Google Scholar | Crossref | ISI

Pekrun, R (2009) Global and local perspectives on human affect: Implications of the control–value theory of achievement emotions. In: Wosnitza, M, Karabenick, SA, Efklides, A, et al. (eds) Contemporary Motivation Research: From Global to Local Perspectives. Cambridge, MA: Hogrefe, 97115.
Google Scholar

Pekrun, R, Perry, RP (2014) Control–value theory of achievement emotions. In: Pekrun, R, Linnenbrink-Garcia, L (eds) International Handbook of Emotions in Education. New York: Routledge, 120141.
Google Scholar | Crossref

Pekrun, R, Stephens, EJ (2009) Goals, emotions, and emotion regulation: Perspectives of the control–value theory. Human Development 52(6): 357365.
Google Scholar | Crossref

Pekrun, R, Goetz, T, Titz, W, et al. (2002) Academic emotions in students’ self-regulated learning and achievement: A program of qualitative and quantitative research. Educational Psychologist 37(2): 91105.
Google Scholar | Crossref | ISI

Perry, NE, VandeKamp, KO, Mercer, LK, et al. (2002) Investigating teacher–student interactions that foster self-regulated learning. Educational Psychologist 37(1): 515.
Google Scholar | Crossref | ISI

Pianta, RC, Steinberg, MS, Rollins, KB (1995) The first two years of school: Teacher–child relationships and deflections in children’s classroom adjustment. Development and Psychopathology 7(2): 295312.
Google Scholar | Crossref | ISI

Pretty, GMH, Andrewes, L, Collett, C (1994) Exploring adolescents’ sense of community and its relationship to loneliness. Journal of Community Psychology 22(4): 346358.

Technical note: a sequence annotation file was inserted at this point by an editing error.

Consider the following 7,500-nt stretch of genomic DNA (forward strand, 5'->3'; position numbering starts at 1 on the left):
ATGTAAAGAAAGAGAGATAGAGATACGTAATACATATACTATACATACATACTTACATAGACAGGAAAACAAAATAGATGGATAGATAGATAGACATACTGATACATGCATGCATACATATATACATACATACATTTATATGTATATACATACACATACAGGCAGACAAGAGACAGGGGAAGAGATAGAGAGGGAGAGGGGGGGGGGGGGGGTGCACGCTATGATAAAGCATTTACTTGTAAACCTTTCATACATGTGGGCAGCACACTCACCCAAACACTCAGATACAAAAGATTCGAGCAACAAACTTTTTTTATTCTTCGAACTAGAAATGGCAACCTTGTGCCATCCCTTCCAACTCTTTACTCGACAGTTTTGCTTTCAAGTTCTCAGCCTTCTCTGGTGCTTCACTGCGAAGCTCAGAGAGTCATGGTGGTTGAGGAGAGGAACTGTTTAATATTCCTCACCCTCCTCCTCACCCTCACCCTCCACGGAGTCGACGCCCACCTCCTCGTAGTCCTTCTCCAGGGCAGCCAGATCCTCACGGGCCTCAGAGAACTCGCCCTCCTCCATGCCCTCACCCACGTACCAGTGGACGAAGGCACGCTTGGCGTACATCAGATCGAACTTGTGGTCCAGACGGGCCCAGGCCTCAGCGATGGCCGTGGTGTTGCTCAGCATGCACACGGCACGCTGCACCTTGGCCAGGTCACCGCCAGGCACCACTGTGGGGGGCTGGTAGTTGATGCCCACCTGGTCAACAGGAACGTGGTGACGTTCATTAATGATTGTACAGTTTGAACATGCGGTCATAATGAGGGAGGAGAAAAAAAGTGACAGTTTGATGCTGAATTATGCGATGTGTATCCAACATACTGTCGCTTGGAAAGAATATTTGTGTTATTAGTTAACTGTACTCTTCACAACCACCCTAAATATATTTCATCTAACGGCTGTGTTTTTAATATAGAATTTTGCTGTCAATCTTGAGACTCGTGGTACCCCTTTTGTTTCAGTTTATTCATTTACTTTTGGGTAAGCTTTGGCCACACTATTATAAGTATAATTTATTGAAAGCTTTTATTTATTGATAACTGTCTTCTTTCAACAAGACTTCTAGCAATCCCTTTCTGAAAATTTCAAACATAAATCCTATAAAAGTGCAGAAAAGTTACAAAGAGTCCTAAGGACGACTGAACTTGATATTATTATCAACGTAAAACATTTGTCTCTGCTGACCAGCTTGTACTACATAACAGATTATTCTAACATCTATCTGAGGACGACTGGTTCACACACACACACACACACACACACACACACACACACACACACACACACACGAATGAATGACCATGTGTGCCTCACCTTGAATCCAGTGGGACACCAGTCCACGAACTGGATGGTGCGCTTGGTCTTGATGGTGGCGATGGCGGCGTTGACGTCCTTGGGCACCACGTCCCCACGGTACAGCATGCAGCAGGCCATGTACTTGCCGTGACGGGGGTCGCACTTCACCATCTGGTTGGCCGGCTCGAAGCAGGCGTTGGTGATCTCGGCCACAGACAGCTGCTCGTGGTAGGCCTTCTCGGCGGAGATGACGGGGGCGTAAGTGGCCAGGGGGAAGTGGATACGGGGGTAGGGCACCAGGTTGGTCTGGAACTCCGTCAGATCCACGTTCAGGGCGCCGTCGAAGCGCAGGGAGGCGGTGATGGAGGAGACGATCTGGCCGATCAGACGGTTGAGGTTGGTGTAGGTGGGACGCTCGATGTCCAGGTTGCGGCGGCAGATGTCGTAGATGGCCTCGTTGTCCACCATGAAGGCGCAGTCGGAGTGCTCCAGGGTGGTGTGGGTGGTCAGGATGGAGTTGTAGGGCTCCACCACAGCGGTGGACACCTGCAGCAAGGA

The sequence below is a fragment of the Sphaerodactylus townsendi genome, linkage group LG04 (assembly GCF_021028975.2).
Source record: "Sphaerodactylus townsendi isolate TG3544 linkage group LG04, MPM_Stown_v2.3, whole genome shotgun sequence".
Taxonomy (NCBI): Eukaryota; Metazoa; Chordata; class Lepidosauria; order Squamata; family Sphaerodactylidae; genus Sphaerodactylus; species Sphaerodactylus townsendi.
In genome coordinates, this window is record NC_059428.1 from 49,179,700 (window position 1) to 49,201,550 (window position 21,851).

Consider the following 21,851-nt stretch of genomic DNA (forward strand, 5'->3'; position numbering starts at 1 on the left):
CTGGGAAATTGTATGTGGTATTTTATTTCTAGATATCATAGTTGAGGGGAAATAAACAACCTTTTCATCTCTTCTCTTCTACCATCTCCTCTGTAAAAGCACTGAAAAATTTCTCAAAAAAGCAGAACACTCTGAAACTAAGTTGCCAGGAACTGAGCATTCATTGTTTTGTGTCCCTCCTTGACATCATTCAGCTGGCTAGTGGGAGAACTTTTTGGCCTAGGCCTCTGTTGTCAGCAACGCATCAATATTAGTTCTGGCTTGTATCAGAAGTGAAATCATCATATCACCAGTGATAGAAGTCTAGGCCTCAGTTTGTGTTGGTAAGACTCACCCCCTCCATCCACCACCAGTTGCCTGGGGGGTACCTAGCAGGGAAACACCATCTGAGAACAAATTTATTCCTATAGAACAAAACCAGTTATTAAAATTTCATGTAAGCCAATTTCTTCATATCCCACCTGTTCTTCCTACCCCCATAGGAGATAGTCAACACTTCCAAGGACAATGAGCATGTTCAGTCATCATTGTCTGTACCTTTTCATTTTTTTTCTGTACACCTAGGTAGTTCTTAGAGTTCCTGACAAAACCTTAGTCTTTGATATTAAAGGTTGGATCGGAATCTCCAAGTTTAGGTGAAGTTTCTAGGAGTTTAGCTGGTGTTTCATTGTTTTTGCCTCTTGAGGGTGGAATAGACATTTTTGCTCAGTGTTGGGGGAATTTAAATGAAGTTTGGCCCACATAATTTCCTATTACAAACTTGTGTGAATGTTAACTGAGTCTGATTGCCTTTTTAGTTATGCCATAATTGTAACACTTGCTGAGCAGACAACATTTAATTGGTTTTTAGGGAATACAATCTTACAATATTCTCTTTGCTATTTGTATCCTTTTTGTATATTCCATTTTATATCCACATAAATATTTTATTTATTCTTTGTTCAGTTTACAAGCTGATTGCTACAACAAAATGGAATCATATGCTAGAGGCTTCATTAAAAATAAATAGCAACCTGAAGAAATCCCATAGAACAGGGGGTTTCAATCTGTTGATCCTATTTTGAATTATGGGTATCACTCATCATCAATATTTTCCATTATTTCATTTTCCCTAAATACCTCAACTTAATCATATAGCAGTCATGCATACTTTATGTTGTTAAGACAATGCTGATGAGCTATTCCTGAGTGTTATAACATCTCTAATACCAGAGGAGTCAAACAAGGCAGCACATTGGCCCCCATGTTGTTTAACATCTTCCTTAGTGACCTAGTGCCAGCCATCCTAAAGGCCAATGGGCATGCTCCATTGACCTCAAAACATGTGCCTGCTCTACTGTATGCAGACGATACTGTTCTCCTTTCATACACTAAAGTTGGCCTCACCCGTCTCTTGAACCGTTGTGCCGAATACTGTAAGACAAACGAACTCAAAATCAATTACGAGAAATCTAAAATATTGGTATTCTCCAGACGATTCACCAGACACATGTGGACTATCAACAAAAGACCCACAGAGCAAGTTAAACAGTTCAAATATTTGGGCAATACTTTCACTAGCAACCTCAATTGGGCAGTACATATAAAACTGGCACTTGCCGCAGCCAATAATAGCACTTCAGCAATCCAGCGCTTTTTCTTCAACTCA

Google Scholar | Crossref | ISI

Ray, B (2017) A review of research on homeschooling and what might educators learn? Pro-Posições 28(2): 85103.
Google Scholar | Crossref

Ream, RK (2005) Toward understanding how social capital mediates the impact of mobility on Mexican American achievement. Social Forces 84(1): 201224.
Google Scholar | Crossref | ISI

Resnick, L, Asterhan, C, Clarke, S (eds) (2015) Socializing Intelligence through Academic Talk and Dialogue. Washington, DC: American Educational Research Association.
Google Scholar | Crossref

Rovai, AP (2007) Facilitating online discussions effectively. The Internet and Higher Education 10(1): 7788.
Google Scholar | Crossref

Rubin, KH, Wojslawowicz, JC, Rose-Krasnor, L, et al. (2006) The best friendships of shy/withdrawn children: Prevalence, stability, and relationship quality. Journal of Abnormal Child Psychology 34(2): 139153.
Google Scholar | Crossref | ISI

Ryan, RM, Deci, EL (2000) Self-determination theory and the facilitation of intrinsic motivation, social development, and well-being. American Psychologist 55(1): 6878.
Google Scholar | Crossref | Medline | ISI

Schubert, F, Becker, R (2010) Social inequality of reading literacy: A longitudinal analysis with cross-sectional data of PIRLS 2001 and PISA 2000 utilizing the pair wise matching procedure. Research in Social Stratification and Mobility 28(1): 109133.
Google Scholar | Crossref | ISI

Schunk, DH (1985) Self-efficacy and classroom learning. Psychology in the Schools 22(2): 208223.
Google Scholar | Crossref

Schunk, DH (1999) Social-self interaction and achievement behavior. Educational Psychologist 34(4): 219227.
Google Scholar | Crossref

Schutz, PA, Lanehart, SL (2002) Emotions in education. Educational Psychologist 37(2): 6768.
Google Scholar | Crossref | ISI